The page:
Since 1921, poppies have been worn as a symbol of Remembrance, commemorating those who lost their lives in war, and serving as a solemn reminder of the sacrifices made in the name of freedom. However, in the run-up to a World Cup qualifier, FIFA has denied a request from England and Scotland, asking for players to wear their traditional black armbands featuring the poppy in the Armistice Day match.
The International Football Association Board (Ifab) are responsible for formulating the laws, which are then upheld by FIFA. In response to the FAs requests, they sent a reminder of the following statement, found in section four of the 2016/17 Laws of the Game:
“Equipment must not have any political, religious or personal slogans, statements or images. Players must not reveal undergarments that show political, religious, personal slogans, statements or images, or advertising other than the manufacturer’s logo. For any infringement the player and/or the team will be sanctioned by the competition organiser, national football association or to be justified by FIFA.”
(Photo Credit: Daily Mail)
Ultimately, there is no argument that the poppy is a religious or commercial symbol, and so the controversy lies in its political association. This isn’t the first time the poppy’s place in football has been questioned, as there was public outcry over FIFA’s similar claims of its inappropriateness in 2011. Of course, there are other instances of people arguing against the emblem. Channel 4 newsreader, Jon Snow, infamously referred to the pressure on public figures to wear one as “poppy fascism”, stating it to be a matter for his private life. Another example would be Republic of Ireland midfielder, James McClean, who argues the poppies represent all conflicts the United Kingdom has been involved in, including “Bloody Sunday” in 1972.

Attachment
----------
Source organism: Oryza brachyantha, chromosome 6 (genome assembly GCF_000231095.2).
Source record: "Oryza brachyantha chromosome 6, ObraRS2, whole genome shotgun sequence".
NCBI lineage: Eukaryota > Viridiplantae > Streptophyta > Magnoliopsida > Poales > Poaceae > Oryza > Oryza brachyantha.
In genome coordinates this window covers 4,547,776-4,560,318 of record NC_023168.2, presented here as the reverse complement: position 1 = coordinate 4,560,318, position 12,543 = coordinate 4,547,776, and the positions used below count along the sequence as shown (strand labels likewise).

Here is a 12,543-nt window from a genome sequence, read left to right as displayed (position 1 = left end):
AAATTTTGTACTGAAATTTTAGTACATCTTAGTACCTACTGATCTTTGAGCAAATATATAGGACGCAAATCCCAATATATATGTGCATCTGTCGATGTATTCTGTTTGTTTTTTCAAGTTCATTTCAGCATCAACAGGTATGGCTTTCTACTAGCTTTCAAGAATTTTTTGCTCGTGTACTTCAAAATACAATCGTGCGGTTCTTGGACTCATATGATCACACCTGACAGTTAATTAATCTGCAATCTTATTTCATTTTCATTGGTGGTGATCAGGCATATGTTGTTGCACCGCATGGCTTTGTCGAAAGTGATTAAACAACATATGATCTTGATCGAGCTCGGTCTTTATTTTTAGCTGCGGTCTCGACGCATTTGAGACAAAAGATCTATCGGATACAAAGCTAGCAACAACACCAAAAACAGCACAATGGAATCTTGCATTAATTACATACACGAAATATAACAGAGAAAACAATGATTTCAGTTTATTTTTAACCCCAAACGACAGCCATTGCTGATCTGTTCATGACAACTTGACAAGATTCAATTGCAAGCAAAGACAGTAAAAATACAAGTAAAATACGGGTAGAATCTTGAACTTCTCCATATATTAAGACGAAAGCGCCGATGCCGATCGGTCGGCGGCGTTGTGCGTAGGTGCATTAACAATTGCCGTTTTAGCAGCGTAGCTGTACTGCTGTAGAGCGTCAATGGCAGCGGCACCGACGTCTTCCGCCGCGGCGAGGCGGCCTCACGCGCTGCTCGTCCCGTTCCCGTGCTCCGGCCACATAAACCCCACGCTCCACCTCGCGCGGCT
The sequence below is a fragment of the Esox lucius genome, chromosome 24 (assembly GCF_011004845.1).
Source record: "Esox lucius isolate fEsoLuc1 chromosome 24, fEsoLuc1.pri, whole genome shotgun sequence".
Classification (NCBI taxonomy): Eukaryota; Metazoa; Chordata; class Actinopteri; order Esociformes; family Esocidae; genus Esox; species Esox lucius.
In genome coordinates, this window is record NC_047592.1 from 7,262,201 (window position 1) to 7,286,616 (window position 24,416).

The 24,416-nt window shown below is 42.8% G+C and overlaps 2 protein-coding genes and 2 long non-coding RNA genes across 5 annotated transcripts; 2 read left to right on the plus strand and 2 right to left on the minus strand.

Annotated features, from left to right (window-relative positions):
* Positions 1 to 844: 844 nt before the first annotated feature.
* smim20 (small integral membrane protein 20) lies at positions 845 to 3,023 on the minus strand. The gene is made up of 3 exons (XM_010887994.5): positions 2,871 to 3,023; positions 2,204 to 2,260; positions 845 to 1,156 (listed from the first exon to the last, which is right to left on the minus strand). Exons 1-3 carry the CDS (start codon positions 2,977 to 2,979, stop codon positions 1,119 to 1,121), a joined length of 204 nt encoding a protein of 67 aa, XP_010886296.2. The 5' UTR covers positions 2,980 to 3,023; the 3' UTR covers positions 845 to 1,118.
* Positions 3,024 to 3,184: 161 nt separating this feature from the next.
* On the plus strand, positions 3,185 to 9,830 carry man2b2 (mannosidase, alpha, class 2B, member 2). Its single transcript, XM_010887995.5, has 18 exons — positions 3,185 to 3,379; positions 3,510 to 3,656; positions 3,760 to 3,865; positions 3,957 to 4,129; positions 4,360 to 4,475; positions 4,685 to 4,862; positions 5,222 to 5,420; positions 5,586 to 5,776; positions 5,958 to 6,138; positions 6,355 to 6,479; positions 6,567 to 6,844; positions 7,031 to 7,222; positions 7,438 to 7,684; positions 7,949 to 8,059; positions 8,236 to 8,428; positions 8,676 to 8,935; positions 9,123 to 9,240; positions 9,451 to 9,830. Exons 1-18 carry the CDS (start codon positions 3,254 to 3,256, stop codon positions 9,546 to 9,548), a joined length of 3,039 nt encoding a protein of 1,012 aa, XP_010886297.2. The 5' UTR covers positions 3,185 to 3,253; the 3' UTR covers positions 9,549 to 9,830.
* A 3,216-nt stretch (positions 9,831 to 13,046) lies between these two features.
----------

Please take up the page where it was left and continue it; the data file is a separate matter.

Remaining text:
In his open letter, Charles Byrne, Director General of The Royal British Legion, appeals to FIFA to “rethink [their] approach to remembrance and the use of the poppy.” He requests all people to recognise every generation of Armed Forces, whether it be from the Second World War to the present day. We must continue to honour and support this community, and allow the memory of the fallen to be carried by all those willing, even if it is in the public realm of an international football match.
Whilst FIFA have since declared that their ban of the emblem is a “distortion of the facts”, it has raised the question of the poppy’s place in such a politically-driven world.
(Photo Credit: CNN)
Poppies are not used as a symbol in support of war – their significance runs far beyond such superficial interpretation. They represent the sacrifices made by all members of the Armed Forces, civilians, and their loved ones. They represent respect for the bravery, courage and commitment of those who fought for the freedom of today. They represent love, loss, and hope for a peaceful future. They are personal, and mean something different to everybody of any age, gender or belief.
No one is being forced into wearing this symbol, and to do so would be to go against everything the poppy represents. I understand those who choose not to. I understand those who wish to swap the red poppy for a white one, and I understand those who prefer to commemorate in a less public manner. I respect that. However, I shall continue to wear my poppy, and I shall continue to use it as a reminder for myself that sacrifice comes in many forms, and we should not ever take advantage of peace or freedom, though it is easy to lose sight of this due to recent events.
And so I request one thing: please do not try to silence our mourning. Wearing a poppy is not the same as wearing an overt, polarising political statement. We are not brandishing logos of a hateful nature, or strolling around phrases that attempt to indoctrinate those who do not follow in suit. To label something as “political” is to suggests its adherence to one school of thought, and disregard all those opposing it. The poppy is not associated with one party, one people, or one belief. It is far more complicated and personal, and ultimately the more time we spend arguing over this “fascist” poppy phenomenon, the further we are from honouring, respecting and remember those for whom the poppy represents.
(Photo Credit: British Legion)